Yesterday I walked outside with our puppy in the mid afternoon and it was cold. Really cold. Now cold is a relative term since here in California I realize, only for us here in the Sacramento foothills, a 40 degree day is a sign that the seasons have changed. The icy wind whipped up the valley and I knew it must be mandarin harvest time. Mandarin harvest in the Sacramento area foothills usually begins in early to mid November and continues through December. The warm days and cool nights in Penryn, Newcastle, Loomis, Lincoln and Auburn make the area a perfect place to grow sweet, juicy, seedless mandarins. The mandarins there are tree-ripened and hand-picked to ensure they are perfecty ripe and ready to eat.
I wanted to visit a farm we haven’t been to before and a friend recommended Struble Ranch and said her family has been buying mandarins from them for generations. Turns out the Loomis, CA mandarin farm has been in the Struble family since 1918 and was planted in 1956. In 1961 the Struble boys sold their first mandarins from paper bags out of their garage and they continue this tradition today.
When we pulled up to the family ranch we parked right next to a row of mandarin trees and Jim Struble was right at the garage entrance with a warm welcome. It’s a rare gift to meet a farmer that is so passionate about his craft and so ready to meet his customers. We chatted for a long time. Learning about farming methods on this ranch going into it’s 50th year of farming. The politics of farming. How to graft and bud mandarin trees and stories of years gone by. Conversations like this are so precious we took in every word and really basked in the moment as long as we could. Much like the fruit outside the chilly barn seemed to bathe in the golden fall sunlight filtering through the trees.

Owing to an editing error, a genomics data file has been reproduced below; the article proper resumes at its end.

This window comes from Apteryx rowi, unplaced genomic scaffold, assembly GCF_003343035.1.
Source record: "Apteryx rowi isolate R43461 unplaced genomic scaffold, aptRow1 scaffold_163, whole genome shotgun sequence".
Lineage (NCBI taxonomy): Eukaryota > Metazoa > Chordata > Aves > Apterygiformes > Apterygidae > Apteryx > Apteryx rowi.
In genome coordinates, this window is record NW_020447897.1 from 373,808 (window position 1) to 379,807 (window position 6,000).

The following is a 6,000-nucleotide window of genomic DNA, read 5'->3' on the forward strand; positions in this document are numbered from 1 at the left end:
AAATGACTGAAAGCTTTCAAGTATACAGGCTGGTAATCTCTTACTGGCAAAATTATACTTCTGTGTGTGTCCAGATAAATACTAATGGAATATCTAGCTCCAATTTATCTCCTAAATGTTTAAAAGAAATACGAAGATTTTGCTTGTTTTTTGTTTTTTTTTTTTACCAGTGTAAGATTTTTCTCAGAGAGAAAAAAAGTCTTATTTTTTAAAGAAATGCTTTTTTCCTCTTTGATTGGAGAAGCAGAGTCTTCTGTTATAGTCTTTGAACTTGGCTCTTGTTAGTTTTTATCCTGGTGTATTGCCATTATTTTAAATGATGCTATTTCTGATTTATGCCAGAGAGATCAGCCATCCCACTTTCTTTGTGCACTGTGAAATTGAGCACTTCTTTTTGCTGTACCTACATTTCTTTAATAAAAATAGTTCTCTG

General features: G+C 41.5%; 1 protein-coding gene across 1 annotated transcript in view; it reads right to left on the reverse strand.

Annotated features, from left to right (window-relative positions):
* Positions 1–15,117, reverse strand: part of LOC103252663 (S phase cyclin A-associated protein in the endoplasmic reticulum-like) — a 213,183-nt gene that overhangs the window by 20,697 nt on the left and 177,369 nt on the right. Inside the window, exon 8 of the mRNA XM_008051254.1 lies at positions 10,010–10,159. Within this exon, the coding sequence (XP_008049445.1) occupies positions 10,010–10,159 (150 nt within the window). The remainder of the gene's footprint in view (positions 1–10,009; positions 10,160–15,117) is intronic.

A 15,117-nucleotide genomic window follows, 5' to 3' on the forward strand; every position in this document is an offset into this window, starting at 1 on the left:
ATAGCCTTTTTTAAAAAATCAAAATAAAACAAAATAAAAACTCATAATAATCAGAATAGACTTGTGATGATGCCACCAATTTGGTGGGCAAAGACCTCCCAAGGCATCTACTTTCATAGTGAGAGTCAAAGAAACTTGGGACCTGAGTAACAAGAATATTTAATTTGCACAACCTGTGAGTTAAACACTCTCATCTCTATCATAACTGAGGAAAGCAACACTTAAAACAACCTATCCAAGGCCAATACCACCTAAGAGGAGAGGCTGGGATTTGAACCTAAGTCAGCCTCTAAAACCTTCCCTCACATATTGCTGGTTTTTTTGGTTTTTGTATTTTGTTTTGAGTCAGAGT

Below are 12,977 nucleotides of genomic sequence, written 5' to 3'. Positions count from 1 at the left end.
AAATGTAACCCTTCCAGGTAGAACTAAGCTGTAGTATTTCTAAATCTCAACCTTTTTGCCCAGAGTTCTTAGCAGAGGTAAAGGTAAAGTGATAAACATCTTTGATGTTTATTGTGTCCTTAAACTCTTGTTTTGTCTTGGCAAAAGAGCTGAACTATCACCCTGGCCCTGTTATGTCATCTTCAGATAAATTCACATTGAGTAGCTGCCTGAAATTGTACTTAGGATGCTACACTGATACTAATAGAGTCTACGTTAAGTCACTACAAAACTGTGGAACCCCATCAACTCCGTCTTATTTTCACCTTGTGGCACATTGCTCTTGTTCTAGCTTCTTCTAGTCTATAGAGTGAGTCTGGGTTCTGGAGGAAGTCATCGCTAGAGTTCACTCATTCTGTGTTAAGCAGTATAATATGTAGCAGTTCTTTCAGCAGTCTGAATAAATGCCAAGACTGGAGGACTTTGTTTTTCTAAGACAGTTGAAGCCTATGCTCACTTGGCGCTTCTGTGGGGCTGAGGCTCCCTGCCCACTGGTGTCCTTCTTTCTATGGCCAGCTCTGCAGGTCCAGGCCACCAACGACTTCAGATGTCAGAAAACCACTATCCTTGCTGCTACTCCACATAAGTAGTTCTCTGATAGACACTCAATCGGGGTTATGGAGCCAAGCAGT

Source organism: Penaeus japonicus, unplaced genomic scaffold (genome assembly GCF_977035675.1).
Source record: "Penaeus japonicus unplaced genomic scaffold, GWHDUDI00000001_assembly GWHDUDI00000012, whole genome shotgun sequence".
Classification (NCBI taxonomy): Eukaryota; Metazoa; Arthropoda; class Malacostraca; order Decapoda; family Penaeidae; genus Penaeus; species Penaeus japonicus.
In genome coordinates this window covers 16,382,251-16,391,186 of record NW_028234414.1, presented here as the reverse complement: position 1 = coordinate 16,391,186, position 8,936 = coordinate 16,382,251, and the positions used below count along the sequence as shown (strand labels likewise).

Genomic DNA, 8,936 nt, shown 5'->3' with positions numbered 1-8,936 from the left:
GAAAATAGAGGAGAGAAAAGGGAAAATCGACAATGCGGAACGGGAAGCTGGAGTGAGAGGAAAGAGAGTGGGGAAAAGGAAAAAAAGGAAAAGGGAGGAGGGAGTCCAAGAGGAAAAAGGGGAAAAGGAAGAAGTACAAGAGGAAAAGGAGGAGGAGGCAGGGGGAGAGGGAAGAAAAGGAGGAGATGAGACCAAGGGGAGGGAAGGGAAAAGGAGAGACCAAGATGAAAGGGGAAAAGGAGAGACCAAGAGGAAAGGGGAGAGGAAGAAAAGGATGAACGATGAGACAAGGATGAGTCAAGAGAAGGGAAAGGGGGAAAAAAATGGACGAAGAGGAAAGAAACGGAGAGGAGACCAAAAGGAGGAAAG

We saw the sorter in operation taking the just-picked mandarins and putting them into batches of XS, small, medium, large, XL and XXL. My youngest tot was encouraged to choose a mandarin to try and one to bring to her brother when he got out of school. We got a lesson in choosing the best pieces of fruit. Small mandarins are thought to be the sweetest and often this isn’t true. The smaller ones have thinner skin and can be more difficult to peel. The larger mandarins have thicker skin and are easier and quicker to get to the fruit inside. Greenish or yellowish fruit shouldn’t be ignored either. The deep orange color comes on with cold nights. Since we just started getting the freezing weather this week the fruit is just coming into the look we usually associate with ripe sweet mandarin fruit.
The first mandarins to ripen in November, and the ones available now, are the Owari Satsuma variety. They have a sweet, tangy citrus scent and last about two weeks after being picked. The best place to store the fruit is in a cool dry storage area like a garage. The mandarins that are ripe now are often thought of as the perfect accompaniment to a Thanksgiving meal and I bought a bag for us to spread around our Thanksgiving table this year.
Struble Ranch is a place I am definitely going to return to. There is something about the history, dedication and family that turned this land in Loomis into a magical gift not only for generations of Strubles, it’s a place for generations of local families too. This is definitely going to be a new tradition for us.
Struble Ranch is open daily from 9 am – 5pm from Mid-November to Mid-January. They can be reached at 916-652-7503 and are located at 4927 Hansen Road, Loomis, CA 95650. Dirt lot parking is available. The farm Facebook page keeps visitors up to date on what is going on at the farm and availability.
Want to get lunch on your day out? Try The Flower Farm Cafe for lunch and some play time. Read about our visit from earlier this year.